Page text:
8. This is a lift from the Immigration Div 1 FAQ's page, not what I wanted to read but they seem to make it clear that an Embassy letter is a requirement, this is the link to the whole of the FAQ's, question 22 being the approriate one. http://bangkok.immigration.go.th/en/base.php?page=faq Leanne made another mistake with her interview with Tommy, she said the required figure has always been 65k, which of course it hasn't, though it has been for some time. Income requirements.docx
  9. The Consular Section is part of the FCO function, not the Home Office, the Home Office only have responsibility for the, significantly reduced, UKVI team.The FCO do represent the UK’s foreign policy but not business and trade, that’s the remit of the Department of International Trade.
  10. If my wife wishes to visit the UK, and probably Schengen again from next year, amongst other things, she has to prove that her trip is affordable, this would usually be in the form of proof of her/my income and bank statements. Whilst there isn’t a required amount required to prove affordability for a visit visa, there is a set amount of income or savings required in the unlikely event we were to relocate to the UK. In both cases it’s her/us that need to supply the financial evidence directly to the UKVI, who will assess it, they don’t require that her evidence is authenticated by the Thai authorities. I agree with Sandy that it’s up to the Thai authorities to decide what evidence they require, though apart from the insistence of various Immigration offices/officers, of having such a letter to add to their wad of papers, over the years I’ve often wondered why the evidence I’ve submitted every year, State and Civil Service Pensions, needs a letter from my Embassy to confirm they’ve seen them, for the most part individual IO’s I’ve dealt with have seemed more than capable of confirming my pension letters make my application compliant, of course some submitted evidence may be less straightforward.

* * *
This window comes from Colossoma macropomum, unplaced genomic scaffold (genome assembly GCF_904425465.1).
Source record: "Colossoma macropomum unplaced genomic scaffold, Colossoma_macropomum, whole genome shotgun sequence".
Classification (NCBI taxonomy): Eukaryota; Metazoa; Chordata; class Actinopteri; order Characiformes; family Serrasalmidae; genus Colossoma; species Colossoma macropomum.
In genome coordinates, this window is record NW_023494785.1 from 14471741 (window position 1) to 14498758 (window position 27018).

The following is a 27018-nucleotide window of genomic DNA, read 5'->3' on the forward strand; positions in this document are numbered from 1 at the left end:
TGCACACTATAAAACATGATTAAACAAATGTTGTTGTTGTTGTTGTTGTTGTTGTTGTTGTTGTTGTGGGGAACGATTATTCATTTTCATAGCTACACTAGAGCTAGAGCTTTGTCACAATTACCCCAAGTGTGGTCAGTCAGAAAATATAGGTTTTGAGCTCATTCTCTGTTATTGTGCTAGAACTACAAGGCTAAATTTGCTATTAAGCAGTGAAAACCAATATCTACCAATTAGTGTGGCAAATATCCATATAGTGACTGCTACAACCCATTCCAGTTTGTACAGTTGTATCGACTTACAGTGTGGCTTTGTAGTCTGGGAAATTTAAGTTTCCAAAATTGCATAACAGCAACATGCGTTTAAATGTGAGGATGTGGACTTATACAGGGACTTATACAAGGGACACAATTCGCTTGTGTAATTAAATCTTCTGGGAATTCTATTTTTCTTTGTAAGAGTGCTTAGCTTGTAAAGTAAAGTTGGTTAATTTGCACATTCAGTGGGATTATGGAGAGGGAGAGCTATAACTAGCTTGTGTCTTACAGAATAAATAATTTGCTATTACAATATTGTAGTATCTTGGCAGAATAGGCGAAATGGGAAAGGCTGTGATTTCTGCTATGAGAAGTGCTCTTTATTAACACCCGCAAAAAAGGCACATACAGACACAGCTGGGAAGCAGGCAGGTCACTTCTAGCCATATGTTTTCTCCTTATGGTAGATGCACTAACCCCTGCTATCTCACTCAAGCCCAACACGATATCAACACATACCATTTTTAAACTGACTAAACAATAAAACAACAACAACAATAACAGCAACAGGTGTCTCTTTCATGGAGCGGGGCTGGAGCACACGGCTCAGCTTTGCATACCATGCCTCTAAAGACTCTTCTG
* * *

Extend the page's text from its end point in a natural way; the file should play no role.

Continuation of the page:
11. theoldgit

    New Directive Bans Expulsion of Pregnant Students

    Post in breach of Forum Rules removed. 3. If possible please proofread your post first, poor grammar and spelling can make the post difficult to understand. However be aware that not every member is a native English speaker and excessive posts regarding others spelling and grammar not only hijacks the topic but is poor netiquette.
  12. No, and I’ve never suggested they should.
  13. Partly correct, some pensions are paid by the Government as either the Sate Pension or to retired Civil Servants, others are paid by numerous other pension providers. The Consular Staff may have the resources to check the validity of pension paid by the Government but not by other pension providers. Of course not all the sources of income is from pensions, there are many others, the Consular Section seem to have taken a one size fits all approach and refused to veryfy them all.
  14. Posts in breach of Forum Rules removed: 10) Do not discuss moderation publicly in the open forum; this includes individual actions, and specific or general policies and issues. You may send a PM to a moderator to discuss individual actions or email support (at) thaivisa.com to discuss moderation policy.
  15. Tommy Dee's interview has already been posted on the long running thread on the issue, and has been the subject of much discussion. We don't really need it on another, so I'll close this one. You can continue here